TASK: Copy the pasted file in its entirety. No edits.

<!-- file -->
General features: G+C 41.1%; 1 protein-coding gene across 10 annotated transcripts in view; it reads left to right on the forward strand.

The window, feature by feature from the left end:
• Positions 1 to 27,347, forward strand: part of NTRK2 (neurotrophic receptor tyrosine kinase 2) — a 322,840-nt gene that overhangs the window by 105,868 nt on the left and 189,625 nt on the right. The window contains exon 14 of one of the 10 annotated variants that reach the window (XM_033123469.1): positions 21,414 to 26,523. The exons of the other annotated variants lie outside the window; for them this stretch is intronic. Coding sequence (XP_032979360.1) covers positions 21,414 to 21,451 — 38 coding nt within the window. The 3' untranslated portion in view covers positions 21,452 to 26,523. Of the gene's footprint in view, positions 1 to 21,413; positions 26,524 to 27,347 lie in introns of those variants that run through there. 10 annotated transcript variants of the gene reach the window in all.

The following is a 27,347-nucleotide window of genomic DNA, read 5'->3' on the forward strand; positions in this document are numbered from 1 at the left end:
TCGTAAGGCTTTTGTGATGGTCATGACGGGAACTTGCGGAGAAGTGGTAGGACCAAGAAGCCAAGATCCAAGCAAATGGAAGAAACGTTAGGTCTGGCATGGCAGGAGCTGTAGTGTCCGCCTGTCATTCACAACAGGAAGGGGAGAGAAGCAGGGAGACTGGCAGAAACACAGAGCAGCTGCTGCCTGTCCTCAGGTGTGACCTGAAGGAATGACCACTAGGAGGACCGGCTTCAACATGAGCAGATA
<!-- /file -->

General features: G+C 41.1%; 1 protein-coding gene across 10 annotated transcripts in view; it reads left to right on the forward strand.

The window, feature by feature from the left end:
• Positions 1 to 27,347, forward strand: part of NTRK2 (neurotrophic receptor tyrosine kinase 2) — a 322,840-nt gene that overhangs the window by 105,868 nt on the left and 189,625 nt on the right. The window contains exon 14 of one of the 10 annotated variants that reach the window (XM_033123469.1): positions 21,414 to 26,523. The exons of the other annotated variants lie outside the window; for them this stretch is intronic. Coding sequence (XP_032979360.1) covers positions 21,414 to 21,451 — 38 coding nt within the window. The 3' untranslated portion in view covers positions 21,452 to 26,523. Of the gene's footprint in view, positions 1 to 21,413; positions 26,524 to 27,347 lie in introns of those variants that run through there. 10 annotated transcript variants of the gene reach the window in all.

The following is a 27,347-nucleotide window of genomic DNA, read 5'->3' on the forward strand; positions in this document are numbered from 1 at the left end:
TCGTAAGGCTTTTGTGATGGTCATGACGGGAACTTGCGGAGAAGTGGTAGGACCAAGAAGCCAAGATCCAAGCAAATGGAAGAAACGTTAGGTCTGGCATGGCAGGAGCTGTAGTGTCCGCCTGTCATTCACAACAGGAAGGGGAGAGAAGCAGGGAGACTGGCAGAAACACAGAGCAGCTGCTGCCTGTCCTCAGGTGTGACCTGAAGGAATGACCACTAGGAGGACCGGCTTCAACATGAGCAGATA